"Every child in the United States, more or less, is being taught to write and think this way. I teach these kids when they reach college. I try to tell them that the idea that there is some specifiable way to write an essay is just hoo-ha made up by some bureaucrat in 1987. I am not particularly concerned about the youth of today; if the world goes to hell I don't really care. But I do care about coming to the middle of a semester and being forced, in order to make a living, to read 35 five-page papers written by thoroughly fried lamb chops whose writing style has been nurtured over the years by a computer."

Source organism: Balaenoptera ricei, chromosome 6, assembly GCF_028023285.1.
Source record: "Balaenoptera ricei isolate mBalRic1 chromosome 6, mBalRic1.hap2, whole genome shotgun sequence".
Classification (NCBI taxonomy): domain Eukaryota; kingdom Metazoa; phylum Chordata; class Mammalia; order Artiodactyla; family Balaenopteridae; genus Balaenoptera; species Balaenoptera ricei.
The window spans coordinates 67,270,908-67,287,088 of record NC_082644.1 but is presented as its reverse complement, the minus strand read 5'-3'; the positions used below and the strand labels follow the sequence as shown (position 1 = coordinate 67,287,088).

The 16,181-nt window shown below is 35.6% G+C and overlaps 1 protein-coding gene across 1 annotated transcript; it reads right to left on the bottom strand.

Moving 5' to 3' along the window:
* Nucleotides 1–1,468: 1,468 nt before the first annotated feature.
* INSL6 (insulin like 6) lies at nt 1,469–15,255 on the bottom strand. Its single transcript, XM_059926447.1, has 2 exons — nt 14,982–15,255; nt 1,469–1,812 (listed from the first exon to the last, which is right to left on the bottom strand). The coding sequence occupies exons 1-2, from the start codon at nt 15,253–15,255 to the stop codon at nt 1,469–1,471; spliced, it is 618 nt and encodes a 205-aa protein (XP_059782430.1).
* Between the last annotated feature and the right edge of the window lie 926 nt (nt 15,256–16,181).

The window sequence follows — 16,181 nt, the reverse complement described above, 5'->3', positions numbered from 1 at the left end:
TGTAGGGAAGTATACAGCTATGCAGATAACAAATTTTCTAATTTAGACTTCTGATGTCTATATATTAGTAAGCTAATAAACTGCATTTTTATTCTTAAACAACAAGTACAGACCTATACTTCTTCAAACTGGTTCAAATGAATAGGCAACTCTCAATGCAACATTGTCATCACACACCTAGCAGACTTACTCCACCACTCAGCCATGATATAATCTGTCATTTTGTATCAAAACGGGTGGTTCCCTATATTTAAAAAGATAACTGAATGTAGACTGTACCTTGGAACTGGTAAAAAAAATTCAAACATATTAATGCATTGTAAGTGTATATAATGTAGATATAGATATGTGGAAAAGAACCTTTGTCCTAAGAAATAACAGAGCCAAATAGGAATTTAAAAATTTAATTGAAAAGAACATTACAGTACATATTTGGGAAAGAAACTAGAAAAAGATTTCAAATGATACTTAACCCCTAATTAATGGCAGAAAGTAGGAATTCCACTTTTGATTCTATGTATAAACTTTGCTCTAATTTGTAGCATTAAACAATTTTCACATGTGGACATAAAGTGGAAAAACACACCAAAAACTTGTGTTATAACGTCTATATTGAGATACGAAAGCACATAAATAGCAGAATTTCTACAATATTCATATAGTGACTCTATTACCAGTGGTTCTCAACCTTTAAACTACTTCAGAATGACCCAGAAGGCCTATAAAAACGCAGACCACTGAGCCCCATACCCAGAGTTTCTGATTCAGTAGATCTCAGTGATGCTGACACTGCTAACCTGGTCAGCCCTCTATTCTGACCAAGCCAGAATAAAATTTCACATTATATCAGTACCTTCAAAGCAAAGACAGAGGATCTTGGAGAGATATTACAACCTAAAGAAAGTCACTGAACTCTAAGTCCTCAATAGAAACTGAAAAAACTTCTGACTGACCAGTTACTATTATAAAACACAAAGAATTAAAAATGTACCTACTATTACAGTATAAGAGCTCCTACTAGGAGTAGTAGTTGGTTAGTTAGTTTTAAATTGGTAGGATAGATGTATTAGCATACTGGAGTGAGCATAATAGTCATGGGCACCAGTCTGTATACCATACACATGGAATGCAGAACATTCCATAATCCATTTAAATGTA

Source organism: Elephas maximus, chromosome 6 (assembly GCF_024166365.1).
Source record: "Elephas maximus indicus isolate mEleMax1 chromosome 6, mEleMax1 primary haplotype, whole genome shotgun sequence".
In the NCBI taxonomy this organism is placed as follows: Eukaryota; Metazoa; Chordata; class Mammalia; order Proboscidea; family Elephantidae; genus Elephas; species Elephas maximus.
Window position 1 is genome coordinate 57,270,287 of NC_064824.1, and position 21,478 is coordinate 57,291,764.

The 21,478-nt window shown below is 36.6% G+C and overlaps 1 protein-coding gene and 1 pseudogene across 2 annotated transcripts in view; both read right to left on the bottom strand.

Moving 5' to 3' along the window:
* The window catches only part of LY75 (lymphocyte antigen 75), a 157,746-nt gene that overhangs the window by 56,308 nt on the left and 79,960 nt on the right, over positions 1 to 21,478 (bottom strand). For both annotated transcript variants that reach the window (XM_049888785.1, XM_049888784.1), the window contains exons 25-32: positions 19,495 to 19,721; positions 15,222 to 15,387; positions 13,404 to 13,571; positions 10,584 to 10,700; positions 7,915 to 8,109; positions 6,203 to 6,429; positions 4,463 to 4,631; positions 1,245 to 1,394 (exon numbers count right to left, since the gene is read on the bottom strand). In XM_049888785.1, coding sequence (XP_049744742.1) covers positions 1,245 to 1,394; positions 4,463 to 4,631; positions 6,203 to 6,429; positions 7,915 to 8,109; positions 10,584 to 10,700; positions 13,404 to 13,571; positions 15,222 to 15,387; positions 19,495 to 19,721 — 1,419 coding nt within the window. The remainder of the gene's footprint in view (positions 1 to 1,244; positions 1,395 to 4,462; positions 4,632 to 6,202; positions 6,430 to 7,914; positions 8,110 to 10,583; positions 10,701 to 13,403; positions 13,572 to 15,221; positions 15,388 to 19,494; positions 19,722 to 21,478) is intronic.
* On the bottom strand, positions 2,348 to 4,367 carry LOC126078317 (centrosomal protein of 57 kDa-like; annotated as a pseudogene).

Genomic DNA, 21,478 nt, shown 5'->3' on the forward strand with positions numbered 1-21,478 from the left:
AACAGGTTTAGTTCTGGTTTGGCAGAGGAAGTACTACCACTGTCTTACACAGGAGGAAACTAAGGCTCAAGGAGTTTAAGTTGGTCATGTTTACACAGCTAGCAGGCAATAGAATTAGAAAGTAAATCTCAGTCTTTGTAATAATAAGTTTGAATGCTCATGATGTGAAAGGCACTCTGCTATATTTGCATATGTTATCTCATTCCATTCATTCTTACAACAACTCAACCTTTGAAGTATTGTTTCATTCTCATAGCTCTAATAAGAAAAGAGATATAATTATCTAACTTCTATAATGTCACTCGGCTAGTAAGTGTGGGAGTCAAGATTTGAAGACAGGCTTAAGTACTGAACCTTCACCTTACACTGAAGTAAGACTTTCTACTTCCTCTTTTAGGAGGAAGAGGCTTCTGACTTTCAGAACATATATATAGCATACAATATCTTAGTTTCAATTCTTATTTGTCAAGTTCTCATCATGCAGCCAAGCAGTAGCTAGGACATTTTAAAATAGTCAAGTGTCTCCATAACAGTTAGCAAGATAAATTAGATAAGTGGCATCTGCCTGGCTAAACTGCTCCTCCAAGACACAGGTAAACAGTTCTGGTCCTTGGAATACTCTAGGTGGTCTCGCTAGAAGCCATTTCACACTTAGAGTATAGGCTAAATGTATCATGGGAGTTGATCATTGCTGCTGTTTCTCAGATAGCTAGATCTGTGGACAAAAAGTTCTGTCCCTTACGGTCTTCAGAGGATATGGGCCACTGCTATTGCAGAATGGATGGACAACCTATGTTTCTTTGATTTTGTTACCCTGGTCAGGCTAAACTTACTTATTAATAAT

Sartwell might've added that the actual curriculum crammed down the throats of adolescents for the past two decades— an emphasis on the history of pottery makers in Kenya as opposed to much mention of Dead White European Males— but since he doesn't particularly care if "the world goes to hell," that's probably of little concern.

It bugs me, a lot, but back to the problems of writing. The Internet has, obviously, been an enormous tool for students writing demanding essays. My 11-year-old just completed a 4000-word composition assignment— he chose the topic of Akira Kurosawa's films— and I was amazed that all his research was conducted at home, from a dozen website sources.